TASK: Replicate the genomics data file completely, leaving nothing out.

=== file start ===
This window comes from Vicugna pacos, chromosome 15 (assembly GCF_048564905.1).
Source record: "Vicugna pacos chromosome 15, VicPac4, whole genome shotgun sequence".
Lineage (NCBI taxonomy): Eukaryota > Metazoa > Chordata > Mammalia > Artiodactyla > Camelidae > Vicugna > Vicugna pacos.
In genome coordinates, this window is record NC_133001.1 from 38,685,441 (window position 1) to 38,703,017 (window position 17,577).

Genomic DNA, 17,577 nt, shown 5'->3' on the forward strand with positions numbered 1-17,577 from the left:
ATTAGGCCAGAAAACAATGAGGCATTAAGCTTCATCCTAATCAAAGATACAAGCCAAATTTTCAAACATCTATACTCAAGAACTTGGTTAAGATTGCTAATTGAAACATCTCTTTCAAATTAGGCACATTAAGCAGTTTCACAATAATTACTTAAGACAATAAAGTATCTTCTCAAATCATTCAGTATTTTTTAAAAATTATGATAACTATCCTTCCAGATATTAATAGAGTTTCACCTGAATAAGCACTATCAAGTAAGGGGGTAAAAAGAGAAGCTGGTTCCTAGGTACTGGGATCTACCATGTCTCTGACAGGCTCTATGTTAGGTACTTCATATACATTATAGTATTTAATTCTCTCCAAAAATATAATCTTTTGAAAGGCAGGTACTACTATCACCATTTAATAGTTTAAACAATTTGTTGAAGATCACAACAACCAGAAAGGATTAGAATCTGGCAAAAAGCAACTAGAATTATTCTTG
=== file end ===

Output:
This window comes from Vicugna pacos, chromosome 15 (assembly GCF_048564905.1).
Source record: "Vicugna pacos chromosome 15, VicPac4, whole genome shotgun sequence".
Lineage (NCBI taxonomy): Eukaryota > Metazoa > Chordata > Mammalia > Artiodactyla > Camelidae > Vicugna > Vicugna pacos.
In genome coordinates, this window is record NC_133001.1 from 38,685,441 (window position 1) to 38,703,017 (window position 17,577).

Genomic DNA, 17,577 nt, shown 5'->3' on the forward strand with positions numbered 1-17,577 from the left:
ATTAGGCCAGAAAACAATGAGGCATTAAGCTTCATCCTAATCAAAGATACAAGCCAAATTTTCAAACATCTATACTCAAGAACTTGGTTAAGATTGCTAATTGAAACATCTCTTTCAAATTAGGCACATTAAGCAGTTTCACAATAATTACTTAAGACAATAAAGTATCTTCTCAAATCATTCAGTATTTTTTAAAAATTATGATAACTATCCTTCCAGATATTAATAGAGTTTCACCTGAATAAGCACTATCAAGTAAGGGGGTAAAAAGAGAAGCTGGTTCCTAGGTACTGGGATCTACCATGTCTCTGACAGGCTCTATGTTAGGTACTTCATATACATTATAGTATTTAATTCTCTCCAAAAATATAATCTTTTGAAAGGCAGGTACTACTATCACCATTTAATAGTTTAAACAATTTGTTGAAGATCACAACAACCAGAAAGGATTAGAATCTGGCAAAAAGCAACTAGAATTATTCTTG